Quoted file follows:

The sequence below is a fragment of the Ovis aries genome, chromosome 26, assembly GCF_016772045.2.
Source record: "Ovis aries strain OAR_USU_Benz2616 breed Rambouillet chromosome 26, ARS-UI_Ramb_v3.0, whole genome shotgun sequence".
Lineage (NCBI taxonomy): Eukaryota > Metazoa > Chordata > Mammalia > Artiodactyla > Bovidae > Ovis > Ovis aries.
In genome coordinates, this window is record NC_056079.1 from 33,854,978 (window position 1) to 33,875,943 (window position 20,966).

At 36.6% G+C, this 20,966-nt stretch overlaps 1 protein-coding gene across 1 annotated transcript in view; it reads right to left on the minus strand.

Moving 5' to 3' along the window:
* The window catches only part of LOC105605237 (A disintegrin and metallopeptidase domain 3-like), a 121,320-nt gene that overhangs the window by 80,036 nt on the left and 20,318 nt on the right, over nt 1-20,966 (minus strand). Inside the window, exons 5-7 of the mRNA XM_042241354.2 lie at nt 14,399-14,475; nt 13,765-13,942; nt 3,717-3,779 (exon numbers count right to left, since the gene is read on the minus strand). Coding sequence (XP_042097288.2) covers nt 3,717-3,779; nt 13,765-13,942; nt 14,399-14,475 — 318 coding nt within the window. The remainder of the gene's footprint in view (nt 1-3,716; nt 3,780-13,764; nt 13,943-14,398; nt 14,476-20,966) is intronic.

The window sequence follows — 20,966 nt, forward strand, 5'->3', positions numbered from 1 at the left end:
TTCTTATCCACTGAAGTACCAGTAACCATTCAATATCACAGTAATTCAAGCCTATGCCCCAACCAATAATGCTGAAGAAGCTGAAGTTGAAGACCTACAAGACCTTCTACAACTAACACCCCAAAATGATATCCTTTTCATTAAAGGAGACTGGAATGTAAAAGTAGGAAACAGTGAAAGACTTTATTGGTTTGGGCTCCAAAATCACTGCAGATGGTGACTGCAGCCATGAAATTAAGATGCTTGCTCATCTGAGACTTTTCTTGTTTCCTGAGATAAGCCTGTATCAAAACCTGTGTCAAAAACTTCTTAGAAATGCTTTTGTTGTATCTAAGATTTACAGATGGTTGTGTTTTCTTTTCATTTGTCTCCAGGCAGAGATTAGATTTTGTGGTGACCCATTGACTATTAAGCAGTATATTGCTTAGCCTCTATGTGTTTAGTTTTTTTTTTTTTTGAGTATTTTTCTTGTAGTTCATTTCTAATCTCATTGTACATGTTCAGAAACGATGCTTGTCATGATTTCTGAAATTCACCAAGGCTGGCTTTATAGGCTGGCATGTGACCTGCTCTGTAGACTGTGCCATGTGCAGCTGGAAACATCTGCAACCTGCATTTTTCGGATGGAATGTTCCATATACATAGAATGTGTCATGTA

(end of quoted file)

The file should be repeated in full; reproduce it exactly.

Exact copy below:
The sequence below is a fragment of the Ovis aries genome, chromosome 26, assembly GCF_016772045.2.
Source record: "Ovis aries strain OAR_USU_Benz2616 breed Rambouillet chromosome 26, ARS-UI_Ramb_v3.0, whole genome shotgun sequence".
Lineage (NCBI taxonomy): Eukaryota > Metazoa > Chordata > Mammalia > Artiodactyla > Bovidae > Ovis > Ovis aries.
In genome coordinates, this window is record NC_056079.1 from 33,854,978 (window position 1) to 33,875,943 (window position 20,966).

At 36.6% G+C, this 20,966-nt stretch overlaps 1 protein-coding gene across 1 annotated transcript in view; it reads right to left on the minus strand.

Moving 5' to 3' along the window:
* The window catches only part of LOC105605237 (A disintegrin and metallopeptidase domain 3-like), a 121,320-nt gene that overhangs the window by 80,036 nt on the left and 20,318 nt on the right, over nt 1-20,966 (minus strand). Inside the window, exons 5-7 of the mRNA XM_042241354.2 lie at nt 14,399-14,475; nt 13,765-13,942; nt 3,717-3,779 (exon numbers count right to left, since the gene is read on the minus strand). Coding sequence (XP_042097288.2) covers nt 3,717-3,779; nt 13,765-13,942; nt 14,399-14,475 — 318 coding nt within the window. The remainder of the gene's footprint in view (nt 1-3,716; nt 3,780-13,764; nt 13,943-14,398; nt 14,476-20,966) is intronic.

The window sequence follows — 20,966 nt, forward strand, 5'->3', positions numbered from 1 at the left end:
TTCTTATCCACTGAAGTACCAGTAACCATTCAATATCACAGTAATTCAAGCCTATGCCCCAACCAATAATGCTGAAGAAGCTGAAGTTGAAGACCTACAAGACCTTCTACAACTAACACCCCAAAATGATATCCTTTTCATTAAAGGAGACTGGAATGTAAAAGTAGGAAACAGTGAAAGACTTTATTGGTTTGGGCTCCAAAATCACTGCAGATGGTGACTGCAGCCATGAAATTAAGATGCTTGCTCATCTGAGACTTTTCTTGTTTCCTGAGATAAGCCTGTATCAAAACCTGTGTCAAAAACTTCTTAGAAATGCTTTTGTTGTATCTAAGATTTACAGATGGTTGTGTTTTCTTTTCATTTGTCTCCAGGCAGAGATTAGATTTTGTGGTGACCCATTGACTATTAAGCAGTATATTGCTTAGCCTCTATGTGTTTAGTTTTTTTTTTTTTTGAGTATTTTTCTTGTAGTTCATTTCTAATCTCATTGTACATGTTCAGAAACGATGCTTGTCATGATTTCTGAAATTCACCAAGGCTGGCTTTATAGGCTGGCATGTGACCTGCTCTGTAGACTGTGCCATGTGCAGCTGGAAACATCTGCAACCTGCATTTTTCGGATGGAATGTTCCATATACATAGAATGTGTCATGTA